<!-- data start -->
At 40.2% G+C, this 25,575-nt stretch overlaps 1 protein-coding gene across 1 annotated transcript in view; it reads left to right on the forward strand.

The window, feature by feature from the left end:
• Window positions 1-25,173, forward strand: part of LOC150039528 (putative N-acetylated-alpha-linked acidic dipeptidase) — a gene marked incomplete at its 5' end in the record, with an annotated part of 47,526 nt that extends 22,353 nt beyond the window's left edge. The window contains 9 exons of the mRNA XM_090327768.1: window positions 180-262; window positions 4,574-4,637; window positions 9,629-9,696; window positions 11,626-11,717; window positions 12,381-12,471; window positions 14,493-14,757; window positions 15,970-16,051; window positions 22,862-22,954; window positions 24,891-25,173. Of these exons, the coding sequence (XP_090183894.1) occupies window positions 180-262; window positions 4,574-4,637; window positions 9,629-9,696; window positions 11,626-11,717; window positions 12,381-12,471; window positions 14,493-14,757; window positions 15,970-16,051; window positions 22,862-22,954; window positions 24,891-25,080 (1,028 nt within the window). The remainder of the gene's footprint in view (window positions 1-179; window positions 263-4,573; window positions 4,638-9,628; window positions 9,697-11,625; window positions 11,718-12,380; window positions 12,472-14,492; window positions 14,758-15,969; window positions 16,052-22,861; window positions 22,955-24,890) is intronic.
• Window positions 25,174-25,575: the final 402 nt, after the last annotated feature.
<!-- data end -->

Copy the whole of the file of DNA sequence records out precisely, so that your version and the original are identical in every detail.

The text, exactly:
At 40.2% G+C, this 25,575-nt stretch overlaps 1 protein-coding gene across 1 annotated transcript in view; it reads left to right on the forward strand.

The window, feature by feature from the left end:
• Window positions 1-25,173, forward strand: part of LOC150039528 (putative N-acetylated-alpha-linked acidic dipeptidase) — a gene marked incomplete at its 5' end in the record, with an annotated part of 47,526 nt that extends 22,353 nt beyond the window's left edge. The window contains 9 exons of the mRNA XM_090327768.1: window positions 180-262; window positions 4,574-4,637; window positions 9,629-9,696; window positions 11,626-11,717; window positions 12,381-12,471; window positions 14,493-14,757; window positions 15,970-16,051; window positions 22,862-22,954; window positions 24,891-25,173. Of these exons, the coding sequence (XP_090183894.1) occupies window positions 180-262; window positions 4,574-4,637; window positions 9,629-9,696; window positions 11,626-11,717; window positions 12,381-12,471; window positions 14,493-14,757; window positions 15,970-16,051; window positions 22,862-22,954; window positions 24,891-25,080 (1,028 nt within the window). The remainder of the gene's footprint in view (window positions 1-179; window positions 263-4,573; window positions 4,638-9,628; window positions 9,697-11,625; window positions 11,718-12,380; window positions 12,472-14,492; window positions 14,758-15,969; window positions 16,052-22,861; window positions 22,955-24,890) is intronic.
• Window positions 25,174-25,575: the final 402 nt, after the last annotated feature.